Give Yourself A Chance to Be Different

January 16, 2020

All the way back in December of 2019, I shared the following in an Instagram post. "Give yourself a chance and believe you can be different [with money]." And have been pondering this truth since then as I want 2020 to be a year of progress and faith and courage, and none of that is going to be possible if I assume I can’t change certain habits or self-defeating mindsets.

As someone who talks to a lot of people about money and money habits, I hear self-deprecating phrases all the time. 

“I’m just so bad with money.”

“Why am I so dumb? ”

“I have no discipline for this sort of thing.”

“Ugh. Why am I such a mess?!”

If a person thinks this way, guess what they’re going to get? The same old, unhappy results with money. And as an added bonus (spoken sarcastically), a really generous portion of shame and guilt.

Sometimes people don’t actually fault themselves as the responsible party in their less-than-ideal situation. They may instead describe their situation in limiting ways that would make it awfully hard for things to become different. And while this one at least has less of the personal guilt and shame, the result is much the same.

“If I had more money, I’d be better at managing it” or “The job market is just so impossible” are just two examples that are almost certain to keep a person stuck at their current income level and stuck in their present job.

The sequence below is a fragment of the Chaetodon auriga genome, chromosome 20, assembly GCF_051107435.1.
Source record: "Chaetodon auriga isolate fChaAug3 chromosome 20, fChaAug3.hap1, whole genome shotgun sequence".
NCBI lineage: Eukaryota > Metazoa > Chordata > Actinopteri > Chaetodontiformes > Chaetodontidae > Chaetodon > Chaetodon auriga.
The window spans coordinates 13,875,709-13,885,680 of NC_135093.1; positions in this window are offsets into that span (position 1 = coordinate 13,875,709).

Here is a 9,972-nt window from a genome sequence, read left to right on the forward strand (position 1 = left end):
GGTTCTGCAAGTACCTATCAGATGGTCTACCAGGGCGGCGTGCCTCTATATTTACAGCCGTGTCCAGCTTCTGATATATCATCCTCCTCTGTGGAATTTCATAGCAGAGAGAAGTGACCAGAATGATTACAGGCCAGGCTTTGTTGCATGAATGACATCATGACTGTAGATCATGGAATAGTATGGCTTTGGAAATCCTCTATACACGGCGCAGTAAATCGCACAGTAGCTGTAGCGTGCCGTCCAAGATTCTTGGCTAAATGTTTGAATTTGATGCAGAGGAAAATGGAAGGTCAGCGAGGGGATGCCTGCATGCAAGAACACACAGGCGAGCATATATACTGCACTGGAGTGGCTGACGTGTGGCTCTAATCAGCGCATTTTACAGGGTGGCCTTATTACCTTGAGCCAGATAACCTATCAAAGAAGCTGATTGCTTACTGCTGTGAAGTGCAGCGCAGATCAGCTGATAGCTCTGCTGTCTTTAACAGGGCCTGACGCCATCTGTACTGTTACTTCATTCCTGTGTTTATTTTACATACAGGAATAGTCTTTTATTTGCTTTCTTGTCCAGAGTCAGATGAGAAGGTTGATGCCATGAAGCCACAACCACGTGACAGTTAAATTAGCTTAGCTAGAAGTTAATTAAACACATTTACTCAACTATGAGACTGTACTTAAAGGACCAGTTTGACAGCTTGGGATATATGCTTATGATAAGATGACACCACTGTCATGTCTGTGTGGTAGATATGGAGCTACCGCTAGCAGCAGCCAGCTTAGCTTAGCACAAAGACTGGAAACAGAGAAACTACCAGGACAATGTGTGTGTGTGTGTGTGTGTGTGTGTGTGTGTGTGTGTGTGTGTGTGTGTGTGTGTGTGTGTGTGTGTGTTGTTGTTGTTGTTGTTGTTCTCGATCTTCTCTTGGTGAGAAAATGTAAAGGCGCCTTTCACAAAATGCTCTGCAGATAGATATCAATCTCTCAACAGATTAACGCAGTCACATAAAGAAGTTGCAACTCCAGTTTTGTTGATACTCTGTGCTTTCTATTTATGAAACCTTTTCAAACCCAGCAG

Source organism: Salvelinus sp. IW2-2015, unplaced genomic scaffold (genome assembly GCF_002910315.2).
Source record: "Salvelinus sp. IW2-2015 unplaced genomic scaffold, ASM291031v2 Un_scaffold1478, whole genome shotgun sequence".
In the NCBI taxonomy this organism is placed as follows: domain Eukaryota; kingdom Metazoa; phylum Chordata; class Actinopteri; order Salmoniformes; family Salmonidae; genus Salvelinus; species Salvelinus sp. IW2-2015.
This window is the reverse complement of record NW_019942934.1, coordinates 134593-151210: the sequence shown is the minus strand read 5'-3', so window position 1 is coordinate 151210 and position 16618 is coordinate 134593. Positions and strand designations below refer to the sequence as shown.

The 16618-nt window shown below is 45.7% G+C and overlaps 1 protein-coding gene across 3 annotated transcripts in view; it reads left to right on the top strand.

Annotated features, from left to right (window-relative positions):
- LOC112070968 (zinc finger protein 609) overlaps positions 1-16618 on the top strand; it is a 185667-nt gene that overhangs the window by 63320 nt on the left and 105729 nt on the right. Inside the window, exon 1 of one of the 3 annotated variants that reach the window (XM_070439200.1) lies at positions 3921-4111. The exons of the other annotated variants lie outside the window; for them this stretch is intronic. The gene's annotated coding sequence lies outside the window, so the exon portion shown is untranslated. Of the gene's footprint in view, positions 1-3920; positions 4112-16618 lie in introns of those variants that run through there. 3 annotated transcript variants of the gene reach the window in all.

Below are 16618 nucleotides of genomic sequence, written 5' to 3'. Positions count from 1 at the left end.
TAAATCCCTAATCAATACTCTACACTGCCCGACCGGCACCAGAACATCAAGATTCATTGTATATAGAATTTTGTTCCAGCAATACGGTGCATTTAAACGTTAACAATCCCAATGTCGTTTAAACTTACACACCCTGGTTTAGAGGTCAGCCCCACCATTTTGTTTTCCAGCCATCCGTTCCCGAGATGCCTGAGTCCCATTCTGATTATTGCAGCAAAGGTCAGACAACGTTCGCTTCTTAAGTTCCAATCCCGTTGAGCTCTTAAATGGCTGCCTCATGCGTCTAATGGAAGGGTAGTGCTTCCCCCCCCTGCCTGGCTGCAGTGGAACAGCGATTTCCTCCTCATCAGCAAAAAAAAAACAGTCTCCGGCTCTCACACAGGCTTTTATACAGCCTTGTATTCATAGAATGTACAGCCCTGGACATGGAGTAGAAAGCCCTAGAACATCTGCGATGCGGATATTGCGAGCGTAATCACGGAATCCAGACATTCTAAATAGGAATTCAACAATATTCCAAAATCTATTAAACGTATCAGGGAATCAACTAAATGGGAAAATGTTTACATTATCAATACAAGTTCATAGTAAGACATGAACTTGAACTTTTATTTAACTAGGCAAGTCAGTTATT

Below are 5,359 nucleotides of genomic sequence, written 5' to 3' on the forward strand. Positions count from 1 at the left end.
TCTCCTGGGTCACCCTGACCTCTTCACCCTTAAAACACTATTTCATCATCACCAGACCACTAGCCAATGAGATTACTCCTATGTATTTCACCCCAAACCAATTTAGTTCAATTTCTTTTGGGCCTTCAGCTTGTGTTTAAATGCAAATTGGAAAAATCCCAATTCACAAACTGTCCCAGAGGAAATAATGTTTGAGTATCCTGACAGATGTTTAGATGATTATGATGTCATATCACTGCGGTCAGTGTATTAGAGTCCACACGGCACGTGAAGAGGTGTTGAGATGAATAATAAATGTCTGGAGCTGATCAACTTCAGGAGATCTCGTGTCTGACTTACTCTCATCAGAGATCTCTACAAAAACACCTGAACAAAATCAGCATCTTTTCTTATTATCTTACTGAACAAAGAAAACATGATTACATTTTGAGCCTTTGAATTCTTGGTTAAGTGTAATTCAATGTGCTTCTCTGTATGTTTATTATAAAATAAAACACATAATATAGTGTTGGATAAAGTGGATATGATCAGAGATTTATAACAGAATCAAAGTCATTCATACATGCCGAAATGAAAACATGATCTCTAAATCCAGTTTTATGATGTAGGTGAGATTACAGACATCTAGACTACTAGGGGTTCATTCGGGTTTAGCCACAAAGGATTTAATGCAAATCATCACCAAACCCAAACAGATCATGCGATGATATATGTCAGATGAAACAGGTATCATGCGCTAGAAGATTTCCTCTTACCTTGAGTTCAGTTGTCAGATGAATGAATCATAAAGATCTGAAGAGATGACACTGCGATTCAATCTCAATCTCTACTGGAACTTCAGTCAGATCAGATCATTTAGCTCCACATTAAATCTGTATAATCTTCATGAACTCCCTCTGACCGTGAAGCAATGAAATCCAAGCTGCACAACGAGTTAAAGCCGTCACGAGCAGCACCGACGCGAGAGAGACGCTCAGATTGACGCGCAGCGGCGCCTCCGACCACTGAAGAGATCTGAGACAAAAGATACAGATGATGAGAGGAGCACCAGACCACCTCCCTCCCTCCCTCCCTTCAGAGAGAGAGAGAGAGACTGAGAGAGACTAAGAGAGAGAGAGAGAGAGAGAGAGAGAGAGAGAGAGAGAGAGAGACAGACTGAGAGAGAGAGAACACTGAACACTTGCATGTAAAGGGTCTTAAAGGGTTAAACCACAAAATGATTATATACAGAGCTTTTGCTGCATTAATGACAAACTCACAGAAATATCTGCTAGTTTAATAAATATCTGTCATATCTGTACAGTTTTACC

Thoughts like this keep us safe from the harm that might occur if we venture out of our safe but less-than-thriving box. But guess what? They also keep us from the grand adventure and fulfillment we might find if we venture!

“I can’t earn more than $60,000.” 

“I can’t lose weight.”

“I’m just a messy person.”

“I am terrible at flirting.” 

The list of fake-truths (how’s that for an oxymoron?) could go on and on. You, the very person who is meant to be on your own side, who after all is the single-most person on earth to care about your results and well-being, telling yourself such lame stuff? Not cool, man. 

What’s especially unhelpful is that statements like the above are delivered as permanent labels, undermining all the good things you may have done despite areas of weakness that we all have.

My favorite clients to work with are those who, whether they’ve been organized and successful with money or not, are determined to do it differently. They are excited about the future–perhaps for the first time in a while–and willing to see themselves differently with money and habits. They acknowledge when they are being hard on themselves–sometimes I have to help here–and, by doing things differently, start to believe new and much healthier actual-truths about themselves. 

Let’s say you’ve been telling yourself for years that you are bad with money. Isn’t it a really hopeful thought, and a whole bunch more empowering thought, that you’ve actually just not approached it in a way that worked? Add to this a willingness to learn a new approach, and rewards are inevitable.